This is aimed at allowing students to "pursue self-learning" and follow their passion and indulge in non-academic activities. In a meeting last week, Kendriya Vidyalaya Sangathan heads felt that five-day week would give "space" to children who, for years, merely get an off on Sundays besides the second Saturday of the month. "Keeping them bound to the school routine six days a week is detrimental to their natural growth of talent in various fields," noted the minutes of the meeting (a copy is with TOI) that took place on Thursday.

The KVs outside India, in Iran, Moscow and Khatmandu, work for five days. "While the Western system of education is quoted and applauded in ways, the important aspect of giving autonomy to students to pursue their hobbies and interests away from the Vidyalaya binding is overlooked," noted All India Kendriya Vidyalaya Teachers' Association president A S Mazumdar. He added that there are several institutions that follow a five-day-week time table.

Most teachers acknowledged that such an arrangement would also reduce their work stress.

"It is possible for schools to follow a five-day week and maintain academic rigour too. We have always followed such a work schedule and there has been no problem that we have faced. We do work more on a case-to-case basis when someone needs more attention," said Mumbai's Podar School principal Avnita Bir.

But Bir pointed out that under their job profile, the KVS staff has a lot of paperwork to do and she was not sure how teachers would manage that.

When the recommendation was discussed with some officials, they initially shot it down and said that the proposal was not sounding feasible and that working hours for teachers as stipulated under the Right to Education Act had to be adhered to. But while the KV students have a heavier week academically than their counterparts in most other schools, teachers feel they too work more than their peers in other institutes.

After the implementation of the RTE, working hours for teachers have been raised from six hours to seven- and-a-half hours, a matter that is before the court.

Private CBSE schools too follow a five-day work schedule. When Mazumdar raised that point, officials hinted at considering the five-day week and that the teachers' association would have to submit a list of schools that have the weekend off. Till such a standoff between the government and the Sangathan, there will be just one day a week for some fun for lakhs of children.

Times View

Giving school children an extra day off in the week can indeed help in reducing their stress levels. However, if that is to work, both teachers and parents must bear in mind the purpose of the long weekend. If the school uses it to give a double dose of homework to the children, it would be defeating the purpose. Equally, if parents see it as an opportunity to squeeze in some more tuitions or extra hours of study on Saturday, the measure is doomed to fail. Ultimately reducing stress on kids requires a change in mindsets. Logistical measures like an extra day off or lighter schoolbags can help only if accompanied by that change.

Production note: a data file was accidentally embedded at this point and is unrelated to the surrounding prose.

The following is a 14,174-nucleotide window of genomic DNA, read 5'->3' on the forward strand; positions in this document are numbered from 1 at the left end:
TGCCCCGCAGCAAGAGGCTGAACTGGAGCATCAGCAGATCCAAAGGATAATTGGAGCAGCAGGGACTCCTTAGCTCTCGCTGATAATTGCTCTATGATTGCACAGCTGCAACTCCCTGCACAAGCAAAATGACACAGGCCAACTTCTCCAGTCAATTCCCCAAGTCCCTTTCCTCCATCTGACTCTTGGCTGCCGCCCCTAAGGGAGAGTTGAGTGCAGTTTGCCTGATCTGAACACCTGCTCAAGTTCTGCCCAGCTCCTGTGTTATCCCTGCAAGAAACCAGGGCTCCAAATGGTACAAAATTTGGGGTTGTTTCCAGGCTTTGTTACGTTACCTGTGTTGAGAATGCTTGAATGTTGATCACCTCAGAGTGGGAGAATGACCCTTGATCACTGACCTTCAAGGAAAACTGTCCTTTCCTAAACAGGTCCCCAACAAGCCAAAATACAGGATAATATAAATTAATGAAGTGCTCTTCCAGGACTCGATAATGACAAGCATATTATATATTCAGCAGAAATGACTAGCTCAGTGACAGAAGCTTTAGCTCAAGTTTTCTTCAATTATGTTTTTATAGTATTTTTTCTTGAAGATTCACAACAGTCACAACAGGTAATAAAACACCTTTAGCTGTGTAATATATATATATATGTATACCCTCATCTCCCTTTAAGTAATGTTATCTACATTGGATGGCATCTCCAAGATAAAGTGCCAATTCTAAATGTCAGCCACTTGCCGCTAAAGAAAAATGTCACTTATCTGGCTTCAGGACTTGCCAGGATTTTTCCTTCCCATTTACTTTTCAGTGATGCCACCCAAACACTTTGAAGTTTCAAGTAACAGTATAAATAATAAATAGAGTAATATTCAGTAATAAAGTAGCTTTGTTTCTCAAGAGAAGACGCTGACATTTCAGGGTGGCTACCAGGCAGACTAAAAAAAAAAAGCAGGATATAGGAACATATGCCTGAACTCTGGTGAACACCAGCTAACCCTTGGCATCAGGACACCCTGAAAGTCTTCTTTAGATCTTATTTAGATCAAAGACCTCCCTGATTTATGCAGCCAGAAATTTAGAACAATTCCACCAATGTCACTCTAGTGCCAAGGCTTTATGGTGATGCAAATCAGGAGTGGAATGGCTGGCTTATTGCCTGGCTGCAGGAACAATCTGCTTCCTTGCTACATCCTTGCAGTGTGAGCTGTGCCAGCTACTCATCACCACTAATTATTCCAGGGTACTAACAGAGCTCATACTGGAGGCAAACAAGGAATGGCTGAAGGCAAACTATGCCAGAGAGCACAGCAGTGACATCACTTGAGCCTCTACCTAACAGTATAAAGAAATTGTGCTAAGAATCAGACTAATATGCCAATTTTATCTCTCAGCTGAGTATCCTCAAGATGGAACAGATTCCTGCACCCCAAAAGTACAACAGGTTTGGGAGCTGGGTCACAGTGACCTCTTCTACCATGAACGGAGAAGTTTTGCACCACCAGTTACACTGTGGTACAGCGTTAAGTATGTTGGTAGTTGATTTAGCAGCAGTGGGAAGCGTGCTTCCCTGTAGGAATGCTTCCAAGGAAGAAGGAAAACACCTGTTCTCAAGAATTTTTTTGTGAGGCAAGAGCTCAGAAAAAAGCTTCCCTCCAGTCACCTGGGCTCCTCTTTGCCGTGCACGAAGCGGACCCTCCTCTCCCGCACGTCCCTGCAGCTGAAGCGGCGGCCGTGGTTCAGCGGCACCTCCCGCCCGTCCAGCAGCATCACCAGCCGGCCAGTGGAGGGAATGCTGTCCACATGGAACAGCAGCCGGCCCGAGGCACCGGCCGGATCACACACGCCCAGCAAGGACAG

Source : The Times of India, August 29, 2012


In view of Supreme Court’s decision against following reservation policy for Promotion in employment, Government is cautious now and postponed its plan to bring an amendment bill to provide Constitutional Validity to Reservation in Promotions for SC and ST Employees.

An All party meeting was conducted by Prime Minister Shri.Manmohan Singh in this connection. Prime Minister said in the meeting that the Government is in favour of allowing reservation for Promotion and that Government would review the bill again for examining the legal aspects before bringing theamendment bill again.

The leaders of other parties have also adviced that before this bill is tabled it has to be examined properly so that the enacted bill is legally valid in all aspects.

Earlier, in the month of April 2012, Apex Court had decided against the Uttar Pradesh Government’s order to follow reservation policy for SC and ST employees in Government posts.

Source: Zee News


Q.1. What is Information?

Information is any material in any form. It includes records, documents, memos, e-mails, opinions, advices, press releases, circulars, orders, logbooks, contracts, reports, papers, samples, models, data material held in any electronic form. It also includes information relating to any private body which can be accessed by the public authority under any law for the time being in force.

Q.2 What is a Public Authority?

A “public authority” is any authority or body or institution of self government established or constituted by or under the Constitution; or by any other law made by the Parliament or a State Legislature; or by notification issued or order made by the Central Government or a State Government. The bodies owned, controlled or substantially financed by the Central Government or a State Government and non-Government organisations substantially financed by the Central Government or a State Government also fall within the definition of public authority. The financing of the body or the NGO by the Government may be direct or indirect.

Q.3 What is a Public Information Officer?

Public authorities have designated some of its officers as Public Information Officer. They are responsible to give information to a person who seeks information under the RTI Act.

Q.4 What is an Assistant Public Information Officer?

These are the officers at sub-divisional level to whom a person can give his RTI application or appeal. These officers send the application or appeal to the Public Information Officer of the public authority or the concerned appellate authority. An Assistant Public Information Officer is not responsible to supply the information. The Assistant Public Information Officers appointed by the Department of Posts in various post offices are working as Assistant Public 2 Information Officers for all the public authorities under the Government of India.